Pennsylvania 12th District
The mountains and valleys within a 100-mile radius of Pittsburgh comprise one of America’s most beautiful—and economically troubled—regions. This has been tough, hard-working country ever since Scots-Irish farmers settled here in the 1790s. Their first big product was whiskey—this was the site of the Whiskey Rebellion of 1794—but historically the most important product was bituminous coal. Discovered in the 19th century, it was the basic energy source for the production of iron and steel. The offspring of the original settlers were joined by immigrants from Italy, Poland and Czechoslovakia, living in little frame houses packed into the towns on interstices between hills and rivers, within walking distance of steel factories, foundries and coal mine shafts. It is an industrial landscape and yet there are spots of natural beauty, like the swirling waters of the Youghiogheny River, now much enjoyed by rafters. Its best known community is Johnstown, where on May 31, 1889, floodwater from the ruptured South Fork Dam, gaining speed during an 18-mile trip down steep-walled valleys, poured into the little industrial city with a force equal to Niagara Falls. During 10 awful minutes, buildings crumpled like paper, and tumbling hearths and gaslights ignited the wreckage, creating a flaming pile of debris over a 30-acre expanse; 2,209 people died. It was the worst single-day civilian loss of life in American history until September 11, 2001, when airliners crashed into the World Trade Center and the Pentagon, and another airliner came down in a field just 50 miles southwest of Johnstown near Shanksville.
2008 Presidential Vote
|Cook Partisan Voting Index|
The 1889 flood had class overtones. The dam was owned by western Pennsylvania’s richest families, and had been negligently maintained, facts that are thoughtfully documented by the Johnstown Flood Museum in the old Carnegie Library. The museum provides an offset to the economic woes of Johnstown, whose population fell from 67,000 in 1920 to 22,000 in 2006, a decline similar to that of many communities in this region. Life was never easy here. After some prosperous years in the 1960s and 1970s, the “Cradle of the American Steel Industry” was hit hard by the recession that followed the 1979 oil shock. Young people have been leaving the area for years, downtown has been deserted and this district now has the highest elderly percentage in the state. Yet there are some signs of revival. The Johnstown area gained jobs mid-decade, thanks in part to defense firms locating here, and Texas investors, noting the area’s low incomes, are putting in money too. But this small revival is so far not drawing newcomers. Johnstown ranks No. 1 among the 318 metropolitan areas in the percentage of residents born in the state, 90%.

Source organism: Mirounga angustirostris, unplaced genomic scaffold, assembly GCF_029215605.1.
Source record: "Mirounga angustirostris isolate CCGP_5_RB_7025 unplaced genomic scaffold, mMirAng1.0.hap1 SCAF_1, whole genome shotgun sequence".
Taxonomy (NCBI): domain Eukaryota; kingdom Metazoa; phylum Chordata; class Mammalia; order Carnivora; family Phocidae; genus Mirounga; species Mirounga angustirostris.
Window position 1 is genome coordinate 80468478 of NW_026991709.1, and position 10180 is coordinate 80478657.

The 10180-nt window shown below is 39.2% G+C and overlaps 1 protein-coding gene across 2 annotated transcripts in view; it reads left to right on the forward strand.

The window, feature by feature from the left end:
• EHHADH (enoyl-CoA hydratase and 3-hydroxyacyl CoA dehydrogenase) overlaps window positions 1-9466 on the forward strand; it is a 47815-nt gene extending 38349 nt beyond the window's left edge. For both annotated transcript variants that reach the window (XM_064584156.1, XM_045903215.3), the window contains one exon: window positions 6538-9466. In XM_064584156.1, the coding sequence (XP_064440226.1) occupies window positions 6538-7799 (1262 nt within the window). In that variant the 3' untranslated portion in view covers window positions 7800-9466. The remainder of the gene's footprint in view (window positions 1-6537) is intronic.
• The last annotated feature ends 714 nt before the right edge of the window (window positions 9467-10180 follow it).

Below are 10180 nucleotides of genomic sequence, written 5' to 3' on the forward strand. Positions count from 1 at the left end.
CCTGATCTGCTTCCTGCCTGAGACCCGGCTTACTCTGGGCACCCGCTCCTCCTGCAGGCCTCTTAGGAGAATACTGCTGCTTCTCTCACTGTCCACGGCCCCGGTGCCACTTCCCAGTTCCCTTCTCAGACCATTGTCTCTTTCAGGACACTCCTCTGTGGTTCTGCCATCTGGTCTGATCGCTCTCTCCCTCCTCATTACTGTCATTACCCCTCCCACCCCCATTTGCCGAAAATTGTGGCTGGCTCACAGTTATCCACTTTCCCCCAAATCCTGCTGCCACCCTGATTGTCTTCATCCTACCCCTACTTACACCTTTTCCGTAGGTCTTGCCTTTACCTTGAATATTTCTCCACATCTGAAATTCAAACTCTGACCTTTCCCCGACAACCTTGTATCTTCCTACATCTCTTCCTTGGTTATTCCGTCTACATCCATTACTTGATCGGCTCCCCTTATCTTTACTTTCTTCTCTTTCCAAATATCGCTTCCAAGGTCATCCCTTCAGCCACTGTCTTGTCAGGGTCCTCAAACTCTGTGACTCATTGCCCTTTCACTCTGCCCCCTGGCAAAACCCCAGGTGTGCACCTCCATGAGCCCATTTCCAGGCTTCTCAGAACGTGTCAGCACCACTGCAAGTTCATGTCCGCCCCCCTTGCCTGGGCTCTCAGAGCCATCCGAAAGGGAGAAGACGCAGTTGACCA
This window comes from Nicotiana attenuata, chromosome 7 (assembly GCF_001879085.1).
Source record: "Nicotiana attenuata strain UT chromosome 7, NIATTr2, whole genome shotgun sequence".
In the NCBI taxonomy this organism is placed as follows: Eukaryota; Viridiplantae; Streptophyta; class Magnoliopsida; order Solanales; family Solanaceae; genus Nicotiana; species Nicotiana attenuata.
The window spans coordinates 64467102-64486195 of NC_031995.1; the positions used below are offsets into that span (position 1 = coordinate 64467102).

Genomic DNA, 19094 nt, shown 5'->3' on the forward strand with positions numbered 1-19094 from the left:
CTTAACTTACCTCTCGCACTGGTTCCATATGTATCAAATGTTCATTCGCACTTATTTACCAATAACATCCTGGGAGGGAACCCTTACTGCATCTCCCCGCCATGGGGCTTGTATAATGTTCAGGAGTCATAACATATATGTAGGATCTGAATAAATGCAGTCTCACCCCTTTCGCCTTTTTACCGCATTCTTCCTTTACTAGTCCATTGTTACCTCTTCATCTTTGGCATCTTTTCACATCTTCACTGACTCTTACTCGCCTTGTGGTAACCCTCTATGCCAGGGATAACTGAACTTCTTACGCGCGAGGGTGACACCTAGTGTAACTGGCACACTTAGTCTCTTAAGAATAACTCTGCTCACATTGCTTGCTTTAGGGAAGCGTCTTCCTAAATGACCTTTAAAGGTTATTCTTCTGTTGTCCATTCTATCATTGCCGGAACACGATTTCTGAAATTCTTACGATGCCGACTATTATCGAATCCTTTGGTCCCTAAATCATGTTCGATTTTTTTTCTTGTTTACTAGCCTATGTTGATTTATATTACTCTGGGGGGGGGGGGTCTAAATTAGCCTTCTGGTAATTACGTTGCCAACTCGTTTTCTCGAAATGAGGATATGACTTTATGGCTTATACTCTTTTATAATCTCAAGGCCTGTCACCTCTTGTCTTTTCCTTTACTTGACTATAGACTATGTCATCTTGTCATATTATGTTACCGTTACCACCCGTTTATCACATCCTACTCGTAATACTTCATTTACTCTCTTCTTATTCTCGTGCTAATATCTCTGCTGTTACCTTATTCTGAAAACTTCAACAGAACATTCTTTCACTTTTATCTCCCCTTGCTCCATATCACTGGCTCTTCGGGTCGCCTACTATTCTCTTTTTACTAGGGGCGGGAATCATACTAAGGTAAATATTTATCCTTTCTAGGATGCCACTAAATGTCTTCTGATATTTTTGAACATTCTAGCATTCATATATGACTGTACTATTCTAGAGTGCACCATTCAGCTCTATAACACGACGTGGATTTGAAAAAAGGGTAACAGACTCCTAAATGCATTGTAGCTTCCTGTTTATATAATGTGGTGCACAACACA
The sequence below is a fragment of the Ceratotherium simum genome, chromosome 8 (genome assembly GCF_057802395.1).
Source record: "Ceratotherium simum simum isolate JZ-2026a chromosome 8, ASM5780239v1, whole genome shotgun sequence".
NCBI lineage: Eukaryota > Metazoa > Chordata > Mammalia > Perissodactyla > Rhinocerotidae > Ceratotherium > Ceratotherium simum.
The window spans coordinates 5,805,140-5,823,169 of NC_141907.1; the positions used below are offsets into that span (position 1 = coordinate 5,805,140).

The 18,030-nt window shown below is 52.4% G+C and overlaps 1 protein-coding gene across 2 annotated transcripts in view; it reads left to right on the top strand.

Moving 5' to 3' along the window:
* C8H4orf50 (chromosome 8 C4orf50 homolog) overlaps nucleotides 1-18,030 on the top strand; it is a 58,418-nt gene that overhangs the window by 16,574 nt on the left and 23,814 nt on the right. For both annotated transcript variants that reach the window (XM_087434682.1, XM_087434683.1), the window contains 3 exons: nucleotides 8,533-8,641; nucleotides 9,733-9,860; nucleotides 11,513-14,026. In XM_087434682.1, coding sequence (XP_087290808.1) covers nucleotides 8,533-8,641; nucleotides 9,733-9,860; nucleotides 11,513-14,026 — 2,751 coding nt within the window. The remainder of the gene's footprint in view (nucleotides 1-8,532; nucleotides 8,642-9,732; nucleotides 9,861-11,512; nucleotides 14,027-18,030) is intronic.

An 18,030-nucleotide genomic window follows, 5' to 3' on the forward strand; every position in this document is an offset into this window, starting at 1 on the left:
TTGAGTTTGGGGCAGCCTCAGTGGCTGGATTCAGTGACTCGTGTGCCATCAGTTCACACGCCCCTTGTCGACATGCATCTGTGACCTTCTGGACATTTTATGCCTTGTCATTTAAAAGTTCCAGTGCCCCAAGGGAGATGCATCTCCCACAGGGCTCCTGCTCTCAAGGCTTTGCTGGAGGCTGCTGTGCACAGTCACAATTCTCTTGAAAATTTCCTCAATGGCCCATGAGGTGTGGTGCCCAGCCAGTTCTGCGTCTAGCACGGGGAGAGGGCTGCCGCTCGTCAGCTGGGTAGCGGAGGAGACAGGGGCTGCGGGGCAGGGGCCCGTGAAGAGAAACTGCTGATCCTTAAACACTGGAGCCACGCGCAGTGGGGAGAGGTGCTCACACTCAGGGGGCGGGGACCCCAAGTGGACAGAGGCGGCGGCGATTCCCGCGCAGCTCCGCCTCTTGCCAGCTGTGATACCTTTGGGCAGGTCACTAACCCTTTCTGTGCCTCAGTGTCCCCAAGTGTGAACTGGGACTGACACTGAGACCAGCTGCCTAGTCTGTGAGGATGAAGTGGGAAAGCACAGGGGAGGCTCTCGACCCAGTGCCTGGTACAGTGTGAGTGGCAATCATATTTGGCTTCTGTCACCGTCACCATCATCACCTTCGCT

The 12th Congressional District of Pennsylvania, with highly irregular boundaries, contains much of this coal and steel country. It includes all of Greene County and parts of Fayette, Somerset, Cambria, Indiana, Armstrong, Washington and Westmoreland counties. The boundaries were drawn by Republican legislators who wanted to create a new Republican-leaning 18th District in the southern suburbs of Pittsburgh while also accommodating Democratic Rep. John Murtha, the second ranking Democrat on the Appropriations Committee who has brought millions of federal dollars to the region. The district unites Murtha’s home base of Johnstown and Democratic territory in the southwestern corner of the state.
Politically, this was one of the most Republican parts of America from the Civil War up to the 1930s. Republican policies, including high tariffs and hostility to labor unions, were seen as protecting jobs and increasing growth in the steel economy centered on Pittsburgh. With the coming of the New Deal, and success of the United Mine Workers and the United Steelworkers, the area began voting mostly Democratic. Since 1945, on the Monday before primary and general elections, Democratic pols from across southwestern Pennsylvania have attended the “rally in the valley” held at the Slovak Home in the mill town of Monessen. But this area has not followed the national Democratic Party on all issues. Voters here have strongly favored trade restrictions on steel imports and have opposed the free trade agreements of recent years. Voters here also tend to take conservative stands on cultural issues and foreign policy. This carefully carved district voted 55%-44% for Democrat Al Gore for president in 2000. But after Republican President George W. Bush imposed import quotas on steel and boosted clean coal technology, the district voted only 51%-49% for Democrat John Kerry. In 2008, it voted by 49.4%-49.0% for Republican John McCain, making it the only district in the country that voted for Kerry in 2004 and McCain in 2008.